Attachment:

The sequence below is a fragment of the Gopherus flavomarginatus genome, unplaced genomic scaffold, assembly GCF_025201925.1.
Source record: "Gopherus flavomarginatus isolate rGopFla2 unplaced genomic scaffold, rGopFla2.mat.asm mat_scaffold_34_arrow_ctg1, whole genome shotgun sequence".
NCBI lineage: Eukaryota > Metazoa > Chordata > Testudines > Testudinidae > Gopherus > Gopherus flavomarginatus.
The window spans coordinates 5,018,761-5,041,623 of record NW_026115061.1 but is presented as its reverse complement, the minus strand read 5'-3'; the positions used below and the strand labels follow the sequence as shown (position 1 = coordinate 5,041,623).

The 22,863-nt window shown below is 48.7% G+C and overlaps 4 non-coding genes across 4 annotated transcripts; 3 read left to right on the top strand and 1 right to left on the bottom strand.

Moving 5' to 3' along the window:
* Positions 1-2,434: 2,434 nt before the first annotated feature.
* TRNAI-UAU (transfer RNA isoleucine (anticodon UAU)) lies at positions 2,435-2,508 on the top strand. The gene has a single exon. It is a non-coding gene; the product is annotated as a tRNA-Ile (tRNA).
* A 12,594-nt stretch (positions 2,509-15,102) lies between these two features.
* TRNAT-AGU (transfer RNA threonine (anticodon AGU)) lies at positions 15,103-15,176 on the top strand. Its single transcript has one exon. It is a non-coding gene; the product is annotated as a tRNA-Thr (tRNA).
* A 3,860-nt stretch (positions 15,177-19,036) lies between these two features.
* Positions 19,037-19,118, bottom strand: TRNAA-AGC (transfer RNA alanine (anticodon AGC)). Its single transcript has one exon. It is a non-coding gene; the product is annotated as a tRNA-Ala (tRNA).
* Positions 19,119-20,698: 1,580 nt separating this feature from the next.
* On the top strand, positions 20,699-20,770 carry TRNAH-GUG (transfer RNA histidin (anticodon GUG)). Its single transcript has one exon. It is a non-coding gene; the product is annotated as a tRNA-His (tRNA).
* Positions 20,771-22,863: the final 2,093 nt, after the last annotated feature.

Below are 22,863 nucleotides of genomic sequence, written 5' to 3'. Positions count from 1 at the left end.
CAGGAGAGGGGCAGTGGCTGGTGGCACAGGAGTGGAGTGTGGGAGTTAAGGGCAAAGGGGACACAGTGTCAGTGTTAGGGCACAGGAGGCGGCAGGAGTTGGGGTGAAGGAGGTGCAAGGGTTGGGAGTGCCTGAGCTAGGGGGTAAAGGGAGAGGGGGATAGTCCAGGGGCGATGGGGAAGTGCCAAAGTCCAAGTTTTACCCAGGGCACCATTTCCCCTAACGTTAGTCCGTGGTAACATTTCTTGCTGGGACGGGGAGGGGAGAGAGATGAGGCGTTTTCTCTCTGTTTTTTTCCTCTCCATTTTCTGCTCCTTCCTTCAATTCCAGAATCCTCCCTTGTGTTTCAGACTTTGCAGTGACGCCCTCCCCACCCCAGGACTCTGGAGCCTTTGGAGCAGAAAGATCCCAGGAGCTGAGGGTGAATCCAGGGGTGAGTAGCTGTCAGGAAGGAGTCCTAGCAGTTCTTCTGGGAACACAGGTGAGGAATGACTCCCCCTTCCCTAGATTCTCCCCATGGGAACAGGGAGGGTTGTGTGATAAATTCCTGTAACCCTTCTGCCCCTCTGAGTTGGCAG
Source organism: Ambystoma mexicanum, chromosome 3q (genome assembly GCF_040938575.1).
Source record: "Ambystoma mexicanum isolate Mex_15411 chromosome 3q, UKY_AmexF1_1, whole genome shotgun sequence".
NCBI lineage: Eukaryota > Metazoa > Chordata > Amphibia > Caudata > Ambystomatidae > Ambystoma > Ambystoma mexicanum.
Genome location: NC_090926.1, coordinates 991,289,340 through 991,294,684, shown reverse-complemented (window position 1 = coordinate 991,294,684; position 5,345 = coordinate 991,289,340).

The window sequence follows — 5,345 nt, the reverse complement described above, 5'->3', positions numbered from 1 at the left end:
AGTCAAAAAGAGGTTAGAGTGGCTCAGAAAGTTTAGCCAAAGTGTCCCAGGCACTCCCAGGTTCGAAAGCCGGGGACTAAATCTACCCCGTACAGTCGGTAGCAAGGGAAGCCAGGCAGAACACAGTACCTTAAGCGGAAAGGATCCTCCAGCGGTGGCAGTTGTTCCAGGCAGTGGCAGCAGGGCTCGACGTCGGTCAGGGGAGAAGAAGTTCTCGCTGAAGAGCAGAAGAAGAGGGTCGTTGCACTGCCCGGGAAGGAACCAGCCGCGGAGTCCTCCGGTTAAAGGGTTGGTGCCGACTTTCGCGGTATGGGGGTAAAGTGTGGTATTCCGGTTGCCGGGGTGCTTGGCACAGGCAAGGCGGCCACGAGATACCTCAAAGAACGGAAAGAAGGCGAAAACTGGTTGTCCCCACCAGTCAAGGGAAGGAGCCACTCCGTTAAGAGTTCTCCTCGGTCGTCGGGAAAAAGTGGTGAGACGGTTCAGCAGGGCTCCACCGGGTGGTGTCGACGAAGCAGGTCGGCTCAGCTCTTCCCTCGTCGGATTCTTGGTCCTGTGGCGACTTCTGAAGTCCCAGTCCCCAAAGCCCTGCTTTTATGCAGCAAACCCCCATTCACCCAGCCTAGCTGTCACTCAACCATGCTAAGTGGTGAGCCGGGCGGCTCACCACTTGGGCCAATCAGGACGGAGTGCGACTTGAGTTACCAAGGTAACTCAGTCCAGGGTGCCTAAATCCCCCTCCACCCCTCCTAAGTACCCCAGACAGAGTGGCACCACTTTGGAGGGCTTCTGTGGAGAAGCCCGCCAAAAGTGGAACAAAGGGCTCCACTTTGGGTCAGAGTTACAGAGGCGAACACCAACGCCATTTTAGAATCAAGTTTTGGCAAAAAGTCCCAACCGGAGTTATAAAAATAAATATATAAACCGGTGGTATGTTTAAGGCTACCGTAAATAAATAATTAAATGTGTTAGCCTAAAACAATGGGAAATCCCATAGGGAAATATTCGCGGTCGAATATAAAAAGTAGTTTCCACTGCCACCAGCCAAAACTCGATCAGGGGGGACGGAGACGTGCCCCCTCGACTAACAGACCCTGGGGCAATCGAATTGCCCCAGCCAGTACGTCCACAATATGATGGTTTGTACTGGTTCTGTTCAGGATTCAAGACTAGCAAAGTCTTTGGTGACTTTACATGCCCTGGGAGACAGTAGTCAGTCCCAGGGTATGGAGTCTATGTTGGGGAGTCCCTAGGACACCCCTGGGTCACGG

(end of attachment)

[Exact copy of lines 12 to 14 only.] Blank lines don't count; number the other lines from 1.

* Positions 19,037-19,118, bottom strand: TRNAA-AGC (transfer RNA alanine (anticodon AGC)). Its single transcript has one exon. It is a non-coding gene; the product is annotated as a tRNA-Ala (tRNA).
* Positions 19,119-20,698: 1,580 nt separating this feature from the next.
* On the top strand, positions 20,699-20,770 carry TRNAH-GUG (transfer RNA histidin (anticodon GUG)). Its single transcript has one exon. It is a non-coding gene; the product is annotated as a tRNA-His (tRNA).